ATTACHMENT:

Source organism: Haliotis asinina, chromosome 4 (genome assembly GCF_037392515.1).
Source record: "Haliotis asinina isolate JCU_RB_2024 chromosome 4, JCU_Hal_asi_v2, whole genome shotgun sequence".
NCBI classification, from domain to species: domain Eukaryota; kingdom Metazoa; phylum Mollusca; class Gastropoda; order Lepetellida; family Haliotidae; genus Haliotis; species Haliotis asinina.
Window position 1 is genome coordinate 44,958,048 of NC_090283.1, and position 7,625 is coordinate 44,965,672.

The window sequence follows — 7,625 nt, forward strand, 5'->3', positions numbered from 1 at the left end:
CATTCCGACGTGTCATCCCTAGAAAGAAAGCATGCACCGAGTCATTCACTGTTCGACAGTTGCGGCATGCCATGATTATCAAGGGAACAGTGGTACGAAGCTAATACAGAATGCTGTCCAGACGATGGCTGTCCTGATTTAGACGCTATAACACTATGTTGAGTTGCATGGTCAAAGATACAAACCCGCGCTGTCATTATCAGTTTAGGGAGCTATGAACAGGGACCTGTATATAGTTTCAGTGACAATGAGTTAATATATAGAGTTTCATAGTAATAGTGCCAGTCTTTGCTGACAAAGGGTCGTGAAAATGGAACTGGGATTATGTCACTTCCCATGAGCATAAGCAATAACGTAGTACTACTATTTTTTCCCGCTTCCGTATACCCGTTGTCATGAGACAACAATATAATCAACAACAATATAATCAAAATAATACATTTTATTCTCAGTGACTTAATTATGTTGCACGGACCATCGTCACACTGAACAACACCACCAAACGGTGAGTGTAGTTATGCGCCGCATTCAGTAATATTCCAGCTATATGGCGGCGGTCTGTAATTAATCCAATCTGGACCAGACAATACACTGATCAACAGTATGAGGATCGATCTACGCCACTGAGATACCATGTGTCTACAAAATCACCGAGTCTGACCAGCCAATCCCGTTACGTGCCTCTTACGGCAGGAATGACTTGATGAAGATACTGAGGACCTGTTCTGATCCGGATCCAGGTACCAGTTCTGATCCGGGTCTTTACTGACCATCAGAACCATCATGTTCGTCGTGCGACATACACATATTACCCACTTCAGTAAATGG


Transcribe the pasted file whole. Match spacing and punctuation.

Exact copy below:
Source organism: Haliotis asinina, chromosome 4 (genome assembly GCF_037392515.1).
Source record: "Haliotis asinina isolate JCU_RB_2024 chromosome 4, JCU_Hal_asi_v2, whole genome shotgun sequence".
NCBI classification, from domain to species: domain Eukaryota; kingdom Metazoa; phylum Mollusca; class Gastropoda; order Lepetellida; family Haliotidae; genus Haliotis; species Haliotis asinina.
Window position 1 is genome coordinate 44,958,048 of NC_090283.1, and position 7,625 is coordinate 44,965,672.

The window sequence follows — 7,625 nt, forward strand, 5'->3', positions numbered from 1 at the left end:
CATTCCGACGTGTCATCCCTAGAAAGAAAGCATGCACCGAGTCATTCACTGTTCGACAGTTGCGGCATGCCATGATTATCAAGGGAACAGTGGTACGAAGCTAATACAGAATGCTGTCCAGACGATGGCTGTCCTGATTTAGACGCTATAACACTATGTTGAGTTGCATGGTCAAAGATACAAACCCGCGCTGTCATTATCAGTTTAGGGAGCTATGAACAGGGACCTGTATATAGTTTCAGTGACAATGAGTTAATATATAGAGTTTCATAGTAATAGTGCCAGTCTTTGCTGACAAAGGGTCGTGAAAATGGAACTGGGATTATGTCACTTCCCATGAGCATAAGCAATAACGTAGTACTACTATTTTTTCCCGCTTCCGTATACCCGTTGTCATGAGACAACAATATAATCAACAACAATATAATCAAAATAATACATTTTATTCTCAGTGACTTAATTATGTTGCACGGACCATCGTCACACTGAACAACACCACCAAACGGTGAGTGTAGTTATGCGCCGCATTCAGTAATATTCCAGCTATATGGCGGCGGTCTGTAATTAATCCAATCTGGACCAGACAATACACTGATCAACAGTATGAGGATCGATCTACGCCACTGAGATACCATGTGTCTACAAAATCACCGAGTCTGACCAGCCAATCCCGTTACGTGCCTCTTACGGCAGGAATGACTTGATGAAGATACTGAGGACCTGTTCTGATCCGGATCCAGGTACCAGTTCTGATCCGGGTCTTTACTGACCATCAGAACCATCATGTTCGTCGTGCGACATACACATATTACCCACTTCAGTAAATGG